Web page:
Christodoulou maintains that both the Greek-American and Italian-American communities in Astoria are under-counted and Astoria’s population "is more than twice the 185,000" listed in City Planning Commission manuals. Thus, says Christodoulou, the commission’s listings are worthless.
On the census front, Borough President Claire Shulman is also campaigning to get a full and accurate count in the census which starts next Apr. 1st.
"We have launched a joint effort to make sure that all Queens residents are counted," Shulman said. "We are reaching out to community agencies, leaders and residents to make sure that the final census figures are as accurate as possible."
For more information or to reach the Complete Count Committee, call (718) 286-2900.
BUTLER WORKING NEAR & FAR:Reacting to complaints from I.S. 10 students, teachers and parents that the intersection at 45th Street and 31st Avenue was so perilous that it was "a tragedy waiting to happen," Assemblymember Denis Butler has secured a traffic light at that location.
Butler explained, "With 1,260 children utilizing Intermediate School 10 every day during the school year, the intersection experiences high vehicular and pedestrian traffic, clearly justifying the need for the installation of a traffic light." He said the device will be installed by the end of November.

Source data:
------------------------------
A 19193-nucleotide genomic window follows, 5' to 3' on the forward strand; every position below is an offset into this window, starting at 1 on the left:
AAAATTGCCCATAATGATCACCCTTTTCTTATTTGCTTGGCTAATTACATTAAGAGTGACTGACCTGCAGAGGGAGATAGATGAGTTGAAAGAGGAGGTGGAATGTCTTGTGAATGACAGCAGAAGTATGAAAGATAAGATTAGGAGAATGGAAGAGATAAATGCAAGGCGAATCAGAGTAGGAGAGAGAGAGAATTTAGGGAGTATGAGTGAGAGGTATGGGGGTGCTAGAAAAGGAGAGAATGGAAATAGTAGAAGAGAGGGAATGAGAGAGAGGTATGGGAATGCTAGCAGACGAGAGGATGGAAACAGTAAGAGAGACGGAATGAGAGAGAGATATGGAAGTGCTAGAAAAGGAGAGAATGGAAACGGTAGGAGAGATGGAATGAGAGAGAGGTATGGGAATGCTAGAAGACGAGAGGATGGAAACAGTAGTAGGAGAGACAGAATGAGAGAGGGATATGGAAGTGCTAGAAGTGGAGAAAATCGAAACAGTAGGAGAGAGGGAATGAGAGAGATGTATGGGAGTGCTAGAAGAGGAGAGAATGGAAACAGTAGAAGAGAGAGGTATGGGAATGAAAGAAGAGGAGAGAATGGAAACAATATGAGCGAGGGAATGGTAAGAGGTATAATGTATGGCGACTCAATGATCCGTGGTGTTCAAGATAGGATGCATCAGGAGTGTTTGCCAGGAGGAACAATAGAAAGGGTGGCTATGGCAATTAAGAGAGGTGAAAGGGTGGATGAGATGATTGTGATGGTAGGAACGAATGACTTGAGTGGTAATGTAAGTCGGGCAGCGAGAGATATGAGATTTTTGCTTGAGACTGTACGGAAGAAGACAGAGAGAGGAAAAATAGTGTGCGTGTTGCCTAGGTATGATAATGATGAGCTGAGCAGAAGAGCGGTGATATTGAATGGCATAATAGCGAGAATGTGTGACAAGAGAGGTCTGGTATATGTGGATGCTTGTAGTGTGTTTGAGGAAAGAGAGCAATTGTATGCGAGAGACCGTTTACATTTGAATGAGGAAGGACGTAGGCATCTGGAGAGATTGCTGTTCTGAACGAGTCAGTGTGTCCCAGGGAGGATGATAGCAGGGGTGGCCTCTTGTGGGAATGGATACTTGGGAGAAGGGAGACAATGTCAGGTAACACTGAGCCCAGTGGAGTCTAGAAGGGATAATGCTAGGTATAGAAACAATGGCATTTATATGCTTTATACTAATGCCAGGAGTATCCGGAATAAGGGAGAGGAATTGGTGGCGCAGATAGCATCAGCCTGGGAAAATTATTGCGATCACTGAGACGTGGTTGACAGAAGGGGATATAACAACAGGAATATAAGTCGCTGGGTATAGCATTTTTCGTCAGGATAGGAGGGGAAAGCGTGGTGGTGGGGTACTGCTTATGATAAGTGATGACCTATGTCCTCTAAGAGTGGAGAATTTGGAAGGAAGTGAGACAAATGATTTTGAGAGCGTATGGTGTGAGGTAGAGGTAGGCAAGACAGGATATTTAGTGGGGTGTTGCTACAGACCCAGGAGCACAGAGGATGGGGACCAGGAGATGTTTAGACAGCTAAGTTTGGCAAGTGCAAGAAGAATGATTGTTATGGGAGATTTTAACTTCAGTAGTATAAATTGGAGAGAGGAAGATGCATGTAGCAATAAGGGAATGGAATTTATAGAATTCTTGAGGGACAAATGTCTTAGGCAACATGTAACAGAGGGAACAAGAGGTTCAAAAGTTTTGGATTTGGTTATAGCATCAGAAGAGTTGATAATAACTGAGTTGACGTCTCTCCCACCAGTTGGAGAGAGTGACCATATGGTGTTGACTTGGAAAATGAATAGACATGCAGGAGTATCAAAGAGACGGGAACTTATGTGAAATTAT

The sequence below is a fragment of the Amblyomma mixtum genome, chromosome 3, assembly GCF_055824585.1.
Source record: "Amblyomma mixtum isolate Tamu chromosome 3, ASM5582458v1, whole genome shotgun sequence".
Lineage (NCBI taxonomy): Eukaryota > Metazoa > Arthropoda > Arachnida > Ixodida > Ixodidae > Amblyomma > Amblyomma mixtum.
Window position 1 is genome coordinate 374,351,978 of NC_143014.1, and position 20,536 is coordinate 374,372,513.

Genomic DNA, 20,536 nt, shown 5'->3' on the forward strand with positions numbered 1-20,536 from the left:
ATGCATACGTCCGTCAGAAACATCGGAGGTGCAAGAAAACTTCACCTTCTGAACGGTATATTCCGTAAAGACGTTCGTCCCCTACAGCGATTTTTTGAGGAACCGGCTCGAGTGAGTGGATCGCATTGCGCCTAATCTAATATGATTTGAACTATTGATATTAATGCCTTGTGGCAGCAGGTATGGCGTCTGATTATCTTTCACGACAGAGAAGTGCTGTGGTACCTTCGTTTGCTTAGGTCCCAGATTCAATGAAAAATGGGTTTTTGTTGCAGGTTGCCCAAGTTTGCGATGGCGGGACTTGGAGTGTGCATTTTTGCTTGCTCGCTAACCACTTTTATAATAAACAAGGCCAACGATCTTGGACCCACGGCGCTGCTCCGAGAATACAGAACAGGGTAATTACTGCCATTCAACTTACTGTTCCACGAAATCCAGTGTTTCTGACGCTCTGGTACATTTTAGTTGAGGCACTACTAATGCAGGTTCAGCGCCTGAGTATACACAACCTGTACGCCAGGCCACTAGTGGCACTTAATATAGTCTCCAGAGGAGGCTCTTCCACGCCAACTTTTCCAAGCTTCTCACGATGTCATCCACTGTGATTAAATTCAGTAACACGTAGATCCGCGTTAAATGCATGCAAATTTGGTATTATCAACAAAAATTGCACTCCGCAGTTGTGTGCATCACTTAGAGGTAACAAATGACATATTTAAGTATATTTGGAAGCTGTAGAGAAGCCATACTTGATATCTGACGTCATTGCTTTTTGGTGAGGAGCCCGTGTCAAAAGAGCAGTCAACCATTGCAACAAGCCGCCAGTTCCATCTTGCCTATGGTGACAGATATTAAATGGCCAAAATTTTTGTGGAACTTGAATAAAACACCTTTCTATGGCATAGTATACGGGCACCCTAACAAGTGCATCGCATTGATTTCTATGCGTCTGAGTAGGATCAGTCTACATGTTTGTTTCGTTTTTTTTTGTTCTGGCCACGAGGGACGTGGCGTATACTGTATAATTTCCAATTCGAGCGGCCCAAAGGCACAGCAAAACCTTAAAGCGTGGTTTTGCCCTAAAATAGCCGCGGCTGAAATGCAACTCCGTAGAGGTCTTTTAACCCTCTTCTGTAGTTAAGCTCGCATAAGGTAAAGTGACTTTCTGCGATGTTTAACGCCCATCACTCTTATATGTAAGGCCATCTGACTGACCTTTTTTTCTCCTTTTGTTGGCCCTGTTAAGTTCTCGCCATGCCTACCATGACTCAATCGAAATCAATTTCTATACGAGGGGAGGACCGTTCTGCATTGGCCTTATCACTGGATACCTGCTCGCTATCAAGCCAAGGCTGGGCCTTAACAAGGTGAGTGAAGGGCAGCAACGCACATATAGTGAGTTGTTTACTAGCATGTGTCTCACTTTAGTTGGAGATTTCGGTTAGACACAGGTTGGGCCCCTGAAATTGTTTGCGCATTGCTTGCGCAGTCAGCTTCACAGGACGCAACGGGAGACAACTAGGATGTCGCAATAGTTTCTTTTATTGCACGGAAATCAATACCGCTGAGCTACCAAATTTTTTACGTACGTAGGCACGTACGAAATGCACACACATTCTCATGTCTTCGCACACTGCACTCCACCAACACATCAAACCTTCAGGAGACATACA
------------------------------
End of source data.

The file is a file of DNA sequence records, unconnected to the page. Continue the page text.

Meanwhile, Butler (D-Long Island City/Astoria/Jackson Heights) met with Most Reverend Robert O. Gonzalez, the newly appointed Archbishop of Puerto Rico, in Albany recently and presented him with a legislative resolution "recognizing his efforts and congratulating him on his elevation to Archbishop" by Pope John II earlier this year.
McCAFFREY HELPS AMMI:The American Museum of the Moving Image (AMMI) in Astoria will soon embark on the reconstruction and expansion of a storage facility with $550,000 in funding secured by Councilmember Walter McCaffrey (D-Woodside).
McCaffrey also secured a $100,000 grant for AMMI in the recently approved city budget for the museum’s programming needs. AMMI Director Rochelle Slovin said the money will be used to expand the museum’s current educational programs and to create new science and mathematics workshops for school students.
McCaffrey said the museum at 35th Avenue and 36th Street in Astoria, "holds a well-established, national reputation as a center for activities and exhibitions of the highest quality involving the art, history, technique and technology of motion pictures, television and digital media."
Characterizing the museum as "a premier cultural institution," McCaffrey said he was "extremely pleased" to be able to assist the museum in fulfilling its programs. Slovin said she was "deeply grateful" for McCaffrey’s "clear vision of the value" of AMMI.
PADAVAN BILL BENEFITS DISABLED:The half-fare transit discount presently enjoyed by seniors and developmentally and physically disabled persons would be extended to the mentally disabled in accordance with a bill which has passed the state senate under Senator Frank Padavan’s sponsorship.